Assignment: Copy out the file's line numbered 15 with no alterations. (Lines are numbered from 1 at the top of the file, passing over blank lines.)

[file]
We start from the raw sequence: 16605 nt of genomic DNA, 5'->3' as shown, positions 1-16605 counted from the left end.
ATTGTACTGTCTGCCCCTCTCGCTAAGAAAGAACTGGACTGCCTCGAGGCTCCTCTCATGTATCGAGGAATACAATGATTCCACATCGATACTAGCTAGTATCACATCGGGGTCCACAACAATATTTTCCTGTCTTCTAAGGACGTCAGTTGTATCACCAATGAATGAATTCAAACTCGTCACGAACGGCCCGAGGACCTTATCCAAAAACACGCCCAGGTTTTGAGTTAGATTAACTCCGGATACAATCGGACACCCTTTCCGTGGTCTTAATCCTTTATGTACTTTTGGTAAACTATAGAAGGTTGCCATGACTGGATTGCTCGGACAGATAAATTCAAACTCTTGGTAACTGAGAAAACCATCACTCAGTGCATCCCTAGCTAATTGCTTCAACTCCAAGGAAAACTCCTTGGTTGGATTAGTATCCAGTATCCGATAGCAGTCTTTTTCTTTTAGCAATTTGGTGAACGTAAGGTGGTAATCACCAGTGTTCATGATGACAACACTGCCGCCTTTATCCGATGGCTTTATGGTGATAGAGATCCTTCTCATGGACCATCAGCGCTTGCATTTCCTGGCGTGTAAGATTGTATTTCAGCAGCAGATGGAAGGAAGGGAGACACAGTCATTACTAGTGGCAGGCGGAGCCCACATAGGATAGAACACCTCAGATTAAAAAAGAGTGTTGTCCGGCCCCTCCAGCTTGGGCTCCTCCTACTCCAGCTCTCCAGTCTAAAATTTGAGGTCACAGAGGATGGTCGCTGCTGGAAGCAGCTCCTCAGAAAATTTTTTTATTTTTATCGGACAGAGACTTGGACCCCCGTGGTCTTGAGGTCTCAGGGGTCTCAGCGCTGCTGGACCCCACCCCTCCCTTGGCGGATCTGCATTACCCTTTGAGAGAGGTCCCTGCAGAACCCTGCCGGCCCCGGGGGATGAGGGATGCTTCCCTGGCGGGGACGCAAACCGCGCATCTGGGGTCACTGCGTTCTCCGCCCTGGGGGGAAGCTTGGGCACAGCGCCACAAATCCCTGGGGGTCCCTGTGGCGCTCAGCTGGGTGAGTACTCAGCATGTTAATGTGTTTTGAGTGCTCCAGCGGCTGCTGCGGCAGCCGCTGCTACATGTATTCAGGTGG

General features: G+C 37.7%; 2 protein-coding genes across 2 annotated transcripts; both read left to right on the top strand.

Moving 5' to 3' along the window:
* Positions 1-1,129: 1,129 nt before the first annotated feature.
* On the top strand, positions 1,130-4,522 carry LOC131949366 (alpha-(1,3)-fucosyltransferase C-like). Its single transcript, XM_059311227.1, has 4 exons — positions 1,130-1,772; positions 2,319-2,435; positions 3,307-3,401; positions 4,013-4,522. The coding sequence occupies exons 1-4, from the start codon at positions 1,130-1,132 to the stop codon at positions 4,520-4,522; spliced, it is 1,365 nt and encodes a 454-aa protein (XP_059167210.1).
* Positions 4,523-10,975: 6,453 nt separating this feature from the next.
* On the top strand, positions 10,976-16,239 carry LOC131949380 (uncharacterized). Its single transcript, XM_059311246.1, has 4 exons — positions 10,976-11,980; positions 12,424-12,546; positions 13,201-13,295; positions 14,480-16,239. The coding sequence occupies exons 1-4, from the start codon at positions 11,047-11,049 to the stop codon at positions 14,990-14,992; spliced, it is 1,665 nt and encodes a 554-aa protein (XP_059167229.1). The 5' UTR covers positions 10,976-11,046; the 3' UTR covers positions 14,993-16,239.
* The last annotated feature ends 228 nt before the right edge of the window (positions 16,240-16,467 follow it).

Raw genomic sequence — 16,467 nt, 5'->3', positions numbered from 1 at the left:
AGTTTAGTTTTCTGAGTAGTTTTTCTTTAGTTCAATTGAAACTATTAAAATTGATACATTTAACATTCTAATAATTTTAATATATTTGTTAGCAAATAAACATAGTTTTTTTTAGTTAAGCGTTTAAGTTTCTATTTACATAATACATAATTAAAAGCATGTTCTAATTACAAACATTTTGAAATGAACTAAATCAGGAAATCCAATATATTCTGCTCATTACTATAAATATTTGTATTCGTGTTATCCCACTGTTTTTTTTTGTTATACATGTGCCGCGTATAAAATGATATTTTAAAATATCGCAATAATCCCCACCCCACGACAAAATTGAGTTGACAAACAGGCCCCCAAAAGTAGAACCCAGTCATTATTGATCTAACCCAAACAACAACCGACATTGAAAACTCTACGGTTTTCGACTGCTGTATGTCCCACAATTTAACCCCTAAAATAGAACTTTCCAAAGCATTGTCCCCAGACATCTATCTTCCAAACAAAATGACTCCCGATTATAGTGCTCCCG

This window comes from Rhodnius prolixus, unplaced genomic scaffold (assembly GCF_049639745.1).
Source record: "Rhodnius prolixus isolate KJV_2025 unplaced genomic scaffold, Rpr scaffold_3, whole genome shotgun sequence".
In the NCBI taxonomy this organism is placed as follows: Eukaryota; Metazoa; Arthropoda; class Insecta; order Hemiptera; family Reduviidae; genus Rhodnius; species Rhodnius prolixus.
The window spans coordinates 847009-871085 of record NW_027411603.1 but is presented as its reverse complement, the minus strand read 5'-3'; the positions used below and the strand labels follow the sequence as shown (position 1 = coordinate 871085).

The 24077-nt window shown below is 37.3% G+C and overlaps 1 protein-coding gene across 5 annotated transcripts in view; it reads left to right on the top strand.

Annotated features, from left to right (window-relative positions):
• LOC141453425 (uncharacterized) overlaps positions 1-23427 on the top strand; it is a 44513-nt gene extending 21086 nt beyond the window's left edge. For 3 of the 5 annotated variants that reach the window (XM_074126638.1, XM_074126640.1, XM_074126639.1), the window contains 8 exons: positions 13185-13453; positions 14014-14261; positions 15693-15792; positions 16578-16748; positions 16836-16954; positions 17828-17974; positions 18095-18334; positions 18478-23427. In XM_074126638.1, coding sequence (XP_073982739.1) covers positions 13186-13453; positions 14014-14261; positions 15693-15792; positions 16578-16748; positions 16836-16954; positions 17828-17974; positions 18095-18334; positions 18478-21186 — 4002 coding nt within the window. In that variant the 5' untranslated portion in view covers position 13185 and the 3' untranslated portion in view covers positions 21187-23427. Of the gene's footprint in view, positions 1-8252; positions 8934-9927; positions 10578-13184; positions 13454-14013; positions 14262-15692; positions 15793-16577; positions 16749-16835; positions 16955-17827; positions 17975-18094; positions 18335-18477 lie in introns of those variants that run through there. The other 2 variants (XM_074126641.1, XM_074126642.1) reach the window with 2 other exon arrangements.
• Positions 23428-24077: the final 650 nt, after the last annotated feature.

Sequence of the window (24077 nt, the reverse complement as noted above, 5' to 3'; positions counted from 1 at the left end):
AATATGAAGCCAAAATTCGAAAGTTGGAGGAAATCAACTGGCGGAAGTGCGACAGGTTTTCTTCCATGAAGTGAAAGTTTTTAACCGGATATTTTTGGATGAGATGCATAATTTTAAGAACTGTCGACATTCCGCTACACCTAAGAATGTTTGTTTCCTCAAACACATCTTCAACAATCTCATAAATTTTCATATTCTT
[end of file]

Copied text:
The window spans coordinates 847009-871085 of record NW_027411603.1 but is presented as its reverse complement, the minus strand read 5'-3'; the positions used below and the strand labels follow the sequence as shown (position 1 = coordinate 871085).